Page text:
Wearable devices might be the next arena for hardware
disruption, and a huge player is staking its claim.
) already has the exclusive face-mounted computer market
cornered, and it seems to be going for a more consumer-friendly
wearable approach with wrist-mounted devices.
Today, Artem Russakovskii, founder of
posted a rumor on his
account that said Google will announce a smartwatch code-named Gem
on Halloween this year, when it releases the newest Android
Russakovskii is "relatively confident" that his sources are
correct. The date isn't a stretch to believe. The end of October
last year was when Google unveiled the Nexus 4, its flagship
smartphone. It's an open secret that the next Nexus phone will also
debut at the next Google keynote.
Another reason to put some stock into this rumor is the fact that
a wearable tech startup called WIMM Labs on the DL a year ago. WIMM
created an Android-based developer platform for wearable displays
and produced its own prototype smartwatch in 2011. In the summer of
2012, WIMM entered into a "exclusive, confidential relationship"
with an unnamed company, and many speculated that it might be
). It was revealed in August that it was actually Google that
bought up WIMM. Google had a year of talent -- and technology -- to
work it out, plus a ready-made Android platform.
Whether the rumor is true or not, Google will be entering a crowded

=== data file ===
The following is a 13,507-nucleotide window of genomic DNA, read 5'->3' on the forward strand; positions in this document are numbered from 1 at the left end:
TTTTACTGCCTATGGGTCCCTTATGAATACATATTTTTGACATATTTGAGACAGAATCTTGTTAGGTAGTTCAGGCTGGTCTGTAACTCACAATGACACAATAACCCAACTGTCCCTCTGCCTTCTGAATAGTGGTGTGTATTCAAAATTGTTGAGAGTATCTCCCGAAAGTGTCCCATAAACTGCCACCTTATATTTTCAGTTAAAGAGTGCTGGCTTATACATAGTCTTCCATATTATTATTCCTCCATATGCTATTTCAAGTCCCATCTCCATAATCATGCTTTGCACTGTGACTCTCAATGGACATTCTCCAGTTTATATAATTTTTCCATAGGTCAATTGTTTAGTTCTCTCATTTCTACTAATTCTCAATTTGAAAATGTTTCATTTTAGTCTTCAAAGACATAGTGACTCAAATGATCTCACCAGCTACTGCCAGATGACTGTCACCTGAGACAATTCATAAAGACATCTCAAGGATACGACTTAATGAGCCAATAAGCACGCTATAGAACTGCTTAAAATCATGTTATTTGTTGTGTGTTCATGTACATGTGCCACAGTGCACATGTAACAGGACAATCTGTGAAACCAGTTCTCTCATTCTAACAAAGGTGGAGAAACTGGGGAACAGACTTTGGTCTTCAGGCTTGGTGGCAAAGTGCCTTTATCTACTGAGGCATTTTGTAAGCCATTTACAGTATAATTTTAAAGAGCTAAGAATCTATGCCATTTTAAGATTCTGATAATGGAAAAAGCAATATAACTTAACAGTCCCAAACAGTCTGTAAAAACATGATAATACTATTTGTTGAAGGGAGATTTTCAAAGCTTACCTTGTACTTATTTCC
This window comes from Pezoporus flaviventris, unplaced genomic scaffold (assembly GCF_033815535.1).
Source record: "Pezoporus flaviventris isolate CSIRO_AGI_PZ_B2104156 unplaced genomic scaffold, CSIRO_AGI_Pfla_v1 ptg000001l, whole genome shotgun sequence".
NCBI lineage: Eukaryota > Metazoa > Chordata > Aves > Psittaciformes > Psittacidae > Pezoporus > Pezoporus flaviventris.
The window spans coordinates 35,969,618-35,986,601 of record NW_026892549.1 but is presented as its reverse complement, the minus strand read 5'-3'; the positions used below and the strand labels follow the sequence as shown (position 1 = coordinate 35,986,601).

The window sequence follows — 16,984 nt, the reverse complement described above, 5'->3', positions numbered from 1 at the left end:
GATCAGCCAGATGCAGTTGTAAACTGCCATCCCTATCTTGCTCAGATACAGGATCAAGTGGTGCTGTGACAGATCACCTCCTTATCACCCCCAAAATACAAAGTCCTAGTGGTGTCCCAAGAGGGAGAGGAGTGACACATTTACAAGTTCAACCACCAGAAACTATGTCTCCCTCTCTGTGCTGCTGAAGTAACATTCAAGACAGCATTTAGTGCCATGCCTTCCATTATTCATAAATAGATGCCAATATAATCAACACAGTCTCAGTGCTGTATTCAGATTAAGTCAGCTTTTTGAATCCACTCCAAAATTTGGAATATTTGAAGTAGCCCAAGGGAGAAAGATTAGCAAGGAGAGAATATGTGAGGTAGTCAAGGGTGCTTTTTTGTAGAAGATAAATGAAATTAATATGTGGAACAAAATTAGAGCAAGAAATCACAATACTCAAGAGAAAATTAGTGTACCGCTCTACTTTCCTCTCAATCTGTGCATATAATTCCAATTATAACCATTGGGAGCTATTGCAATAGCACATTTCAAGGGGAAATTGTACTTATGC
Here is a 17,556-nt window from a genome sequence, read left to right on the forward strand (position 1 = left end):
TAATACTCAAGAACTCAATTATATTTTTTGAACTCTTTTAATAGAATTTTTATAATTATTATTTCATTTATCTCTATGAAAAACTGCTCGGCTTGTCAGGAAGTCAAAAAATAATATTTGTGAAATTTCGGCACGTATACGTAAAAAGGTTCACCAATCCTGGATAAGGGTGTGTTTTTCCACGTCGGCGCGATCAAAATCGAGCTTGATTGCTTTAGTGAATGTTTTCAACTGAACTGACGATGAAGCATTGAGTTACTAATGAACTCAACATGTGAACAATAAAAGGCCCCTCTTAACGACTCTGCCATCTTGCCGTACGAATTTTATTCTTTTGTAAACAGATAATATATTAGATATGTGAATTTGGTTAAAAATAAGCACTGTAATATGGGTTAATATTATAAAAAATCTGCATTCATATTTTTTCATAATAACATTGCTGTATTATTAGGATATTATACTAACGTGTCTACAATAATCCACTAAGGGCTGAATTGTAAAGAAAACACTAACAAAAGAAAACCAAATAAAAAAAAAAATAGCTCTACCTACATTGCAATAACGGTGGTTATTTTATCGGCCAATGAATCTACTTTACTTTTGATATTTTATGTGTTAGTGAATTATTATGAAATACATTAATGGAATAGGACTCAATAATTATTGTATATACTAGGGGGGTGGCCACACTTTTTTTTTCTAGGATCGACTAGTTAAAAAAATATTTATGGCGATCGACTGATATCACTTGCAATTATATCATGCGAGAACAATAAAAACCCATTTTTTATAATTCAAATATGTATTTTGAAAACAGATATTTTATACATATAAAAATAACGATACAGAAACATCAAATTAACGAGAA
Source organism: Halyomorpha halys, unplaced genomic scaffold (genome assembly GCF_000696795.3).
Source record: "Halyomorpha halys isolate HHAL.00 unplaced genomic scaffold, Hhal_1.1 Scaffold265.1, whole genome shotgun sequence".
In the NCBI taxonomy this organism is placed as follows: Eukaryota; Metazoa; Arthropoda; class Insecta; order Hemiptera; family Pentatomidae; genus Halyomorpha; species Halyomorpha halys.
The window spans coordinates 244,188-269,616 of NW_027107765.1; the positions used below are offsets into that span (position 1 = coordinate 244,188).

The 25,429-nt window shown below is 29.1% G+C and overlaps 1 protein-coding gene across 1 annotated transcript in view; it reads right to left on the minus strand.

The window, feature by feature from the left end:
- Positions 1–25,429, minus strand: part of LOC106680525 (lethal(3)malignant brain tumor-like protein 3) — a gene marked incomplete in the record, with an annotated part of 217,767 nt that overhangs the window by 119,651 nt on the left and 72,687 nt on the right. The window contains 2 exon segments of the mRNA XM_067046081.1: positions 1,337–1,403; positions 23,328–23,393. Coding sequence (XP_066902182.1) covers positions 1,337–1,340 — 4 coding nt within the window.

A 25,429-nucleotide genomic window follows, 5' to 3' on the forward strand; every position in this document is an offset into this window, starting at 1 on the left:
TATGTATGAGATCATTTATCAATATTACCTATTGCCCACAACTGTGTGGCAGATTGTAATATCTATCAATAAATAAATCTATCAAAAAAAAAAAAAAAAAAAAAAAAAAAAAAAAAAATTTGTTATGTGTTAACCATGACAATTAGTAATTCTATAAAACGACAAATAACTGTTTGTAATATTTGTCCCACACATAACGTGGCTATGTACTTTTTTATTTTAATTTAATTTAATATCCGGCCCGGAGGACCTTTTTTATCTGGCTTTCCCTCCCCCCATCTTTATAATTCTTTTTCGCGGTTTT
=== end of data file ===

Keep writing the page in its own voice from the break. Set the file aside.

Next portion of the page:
field when it comes to wearable tech.
(OTCMKTS:SSNLF) already has one out, but it only works in tandem
with a few Samsung phones, has awful battery life, and costs at
least $300. Reviews were almost all negative, as the interface
seemed so slapdash and laggy.
) made a
with another Android-based watch as well. The fabled iWatch still
) Toq already seems dead on arrival.
Such a device, like the Samsung competitor, will probably work in
tandem with the smartphone, taking away the need for an extra
Opinion on smartwatches varies. Do you really need yet another
device to charge every day? Between your laptop, tablet and
smartphone, do you really need another gadget to tell you when you
get an email?
But a wrist-mounted computer is definitely more palatable to
consumers outside of the futurist extremist set that currently has
access to Glass (or its forthcoming rivals). Watches are
essentially jewelry at this point. If you have a phone, you don't
need one per se, especially if it only tells time.
But some folks would like to see their notifications and such
without having to reach into their pockets (or dig around in a
handbag), pull out a phone, unlock it, and pull down notifications,
only to learn that there's a sale on at Banana Republic. It's just
much more suave to peek at your wrist. Google co-founder even calls
phone chimping '
,' -- because Google Glass is just so much more macho.
Wearable computers are already out there in the form of "quantified
self" applications such as
) FuelBand. The future where an electronic device opens your doors,
starts your car, directs you around town, and controls your home
thermostat --- the Dick Tracey-like image of wrist-computing --
promises to be more convenient than whipping out the phone for all
of those things.
The real question is whether Google, or someone else, can get the
price down and the battery life up to make a smartwatch actually
useful for the normals.